This article is no exaggeration.  I have tried calling them for some time but never got through until yesterday.  I called Saturday at 10am for a 6pm pie but 8pm was the earliest they could fit me in.  Apparently they only serve from Thursday to Saturday and they sell out every day.  I arrived 1/2 hour early and got to watch the operation.  There was a women and a younger man prepping the pies and another women that cooked and boxed.  Everyone was very nice.  The side room (kitchen) of the house is so small that the standard pizza oven took up 30% of the space.  I would say that only six people could fit.  The pizza was interesting. It is cooked in seasoned steel pans about 1/2 high.  Probably 10 x 16 since the box measures 13x13.  I have never had Detroit style but I assume is similar.  The interesting thing is the prep.  They pre-pan all the skins and dimple them.  These raised skins are then prepared.  They fold the dough in 1/2 on top of itself and use a paint brush to oil the pan.  They then do the other side and re-dimple the dough again.  This second dimple is done with both hands for at least 4 passes.  The interesting thing is that it is not raised  after that.  They just sauce, cheese, and bake.  This is opposite of what I have ever done.  It works for the overall product because the dimples hold the sauce so the cheese does not float.  This is important because the cheese is a very tough Provalone that needs the dough backing to bite it correctly.  Please note the pictures below on how dense the crumb is.  You can also see the dimples.   The cheese they use is ground very fine and ball like.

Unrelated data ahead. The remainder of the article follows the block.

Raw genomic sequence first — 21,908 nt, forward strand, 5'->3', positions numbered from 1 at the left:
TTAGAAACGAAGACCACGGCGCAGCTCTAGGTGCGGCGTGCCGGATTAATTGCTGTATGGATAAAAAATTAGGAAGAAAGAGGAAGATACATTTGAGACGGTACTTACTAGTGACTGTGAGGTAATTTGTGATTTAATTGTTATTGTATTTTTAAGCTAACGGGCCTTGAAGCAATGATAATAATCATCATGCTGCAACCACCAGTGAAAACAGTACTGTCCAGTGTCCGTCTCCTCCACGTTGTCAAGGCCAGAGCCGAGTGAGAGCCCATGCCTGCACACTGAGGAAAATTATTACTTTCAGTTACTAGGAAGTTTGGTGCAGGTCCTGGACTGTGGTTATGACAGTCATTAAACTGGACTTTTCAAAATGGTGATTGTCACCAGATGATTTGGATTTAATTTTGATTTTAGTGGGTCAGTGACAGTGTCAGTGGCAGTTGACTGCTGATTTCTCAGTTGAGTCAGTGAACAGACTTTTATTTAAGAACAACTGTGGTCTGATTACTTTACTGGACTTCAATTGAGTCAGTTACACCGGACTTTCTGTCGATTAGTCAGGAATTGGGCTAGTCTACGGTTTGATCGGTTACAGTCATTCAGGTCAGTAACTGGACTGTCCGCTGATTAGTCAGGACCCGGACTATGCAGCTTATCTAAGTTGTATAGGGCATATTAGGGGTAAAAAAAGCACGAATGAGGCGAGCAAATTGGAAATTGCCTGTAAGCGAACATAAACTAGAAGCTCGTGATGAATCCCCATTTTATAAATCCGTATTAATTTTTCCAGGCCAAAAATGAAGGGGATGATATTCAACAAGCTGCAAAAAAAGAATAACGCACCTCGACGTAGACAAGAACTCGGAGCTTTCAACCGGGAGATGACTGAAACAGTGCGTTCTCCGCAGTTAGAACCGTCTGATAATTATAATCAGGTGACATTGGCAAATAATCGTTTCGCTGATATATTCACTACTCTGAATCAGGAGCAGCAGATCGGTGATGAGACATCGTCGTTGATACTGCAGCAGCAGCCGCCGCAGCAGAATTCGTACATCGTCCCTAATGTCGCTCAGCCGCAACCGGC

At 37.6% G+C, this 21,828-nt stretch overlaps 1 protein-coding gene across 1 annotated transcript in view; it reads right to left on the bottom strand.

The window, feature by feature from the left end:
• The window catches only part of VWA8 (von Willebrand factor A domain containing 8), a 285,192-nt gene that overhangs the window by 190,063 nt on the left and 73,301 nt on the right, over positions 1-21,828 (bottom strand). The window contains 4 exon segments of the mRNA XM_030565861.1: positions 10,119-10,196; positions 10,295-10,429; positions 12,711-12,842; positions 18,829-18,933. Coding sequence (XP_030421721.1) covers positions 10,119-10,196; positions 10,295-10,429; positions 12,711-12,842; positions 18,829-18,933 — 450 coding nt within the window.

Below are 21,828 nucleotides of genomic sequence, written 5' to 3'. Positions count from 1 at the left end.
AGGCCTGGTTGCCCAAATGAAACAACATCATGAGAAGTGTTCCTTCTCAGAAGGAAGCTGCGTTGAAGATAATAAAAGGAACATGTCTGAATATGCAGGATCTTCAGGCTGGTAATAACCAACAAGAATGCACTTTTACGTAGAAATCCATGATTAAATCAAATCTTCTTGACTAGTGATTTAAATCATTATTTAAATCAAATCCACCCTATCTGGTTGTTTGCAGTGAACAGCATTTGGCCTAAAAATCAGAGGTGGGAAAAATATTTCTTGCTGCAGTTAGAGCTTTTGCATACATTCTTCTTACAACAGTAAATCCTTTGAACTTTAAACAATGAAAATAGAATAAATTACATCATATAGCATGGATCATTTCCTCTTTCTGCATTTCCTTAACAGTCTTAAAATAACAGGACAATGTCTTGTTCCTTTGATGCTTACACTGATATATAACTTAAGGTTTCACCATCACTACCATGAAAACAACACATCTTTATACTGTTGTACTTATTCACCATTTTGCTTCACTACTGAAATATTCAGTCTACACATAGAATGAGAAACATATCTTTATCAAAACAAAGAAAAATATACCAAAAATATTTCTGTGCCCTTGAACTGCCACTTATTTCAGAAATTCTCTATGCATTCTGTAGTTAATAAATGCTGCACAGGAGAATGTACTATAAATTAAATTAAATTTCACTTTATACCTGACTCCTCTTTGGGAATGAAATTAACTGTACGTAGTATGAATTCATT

Now for Expo7290's question about the sauce.   It is very sweet and works well with the whole product.  When they used the boat ladle to apply the sauce it was actually a good 1/2 inch higher than the sides of the ladle.  This gives you an idea of how thick it is.  It did not seem too complex as some places can be.  I would guess that it is cut with honey or dissolved brown sugar with clove added.  If I were going to clone this I would purchase Bonta extra thick pizza sauce or the Stanislaus counter part.  These products are basically sweet tomato paste, and do not need much help, so take the addition slow until you reach the desired taste.  For the cheese I would get a hard mild provalone but definitely not a product like Grande.  You do not want creamy.  Note on the picture how the cheese pulls of like a scab on a child's knee (Eeew).  It was very tough to the bite.  I would also follow the Victory Pig thread for the dough but not let it rise after the last dimpling.  I would also cut back on the yeast a bit.  The thickness factory may have to go up a tad too because of the shear density of the dough.  I would also guess you would want a hot oven at about 525 to 550 to get the same burnt cheese affect.  The bottom was lightly browned but the tinfoiled box combined with the heat of the final product softened it,  In fact I had trouble carrying it because it was so hot.

It was great to see an institution like this still around.  I liked the taste and can see why they have a die hard following.  For me though it was a bit too much.  I would only eat it occasionally because of the digestability factor and sweetness.  When consuming that much cheese fat with sugar the pounds just add right up.   

One other note would be that they give you a tomato based hot dipping sauce to go with the pie.   

Online Bob1

  • Registered User
  • Posts: 601
Re: Sweet Sauce Pizza (Schuylkill County, PA)
« Reply #15 on: April 15, 2012, 12:47:04 PM »
Opps,  I always forget something.  If I were to you use the Victory Pig dough I would also cut back on the water 8 to 10% when trying to clone this.

Offline Pete-zza

  • Lifetime Member
  • Global Moderator
  • *
  • Posts: 21704
  • Location: Texas
  • Always learning
Re: Sweet Sauce Pizza (Schuylkill County, PA)
« Reply #16 on: April 15, 2012, 01:11:04 PM »
Bob1,

Nice post. You might also want to repost what you wrote in the Pizzeria & Restaurant Reviews board of the forum.

Peter

Online Bob1

  • Registered User
  • Posts: 601
Re: Sweet Sauce Pizza (Schuylkill County, PA)
« Reply #17 on: April 15, 2012, 02:15:17 PM »
Thank you Peter,
I will also post it there


 

pizzapan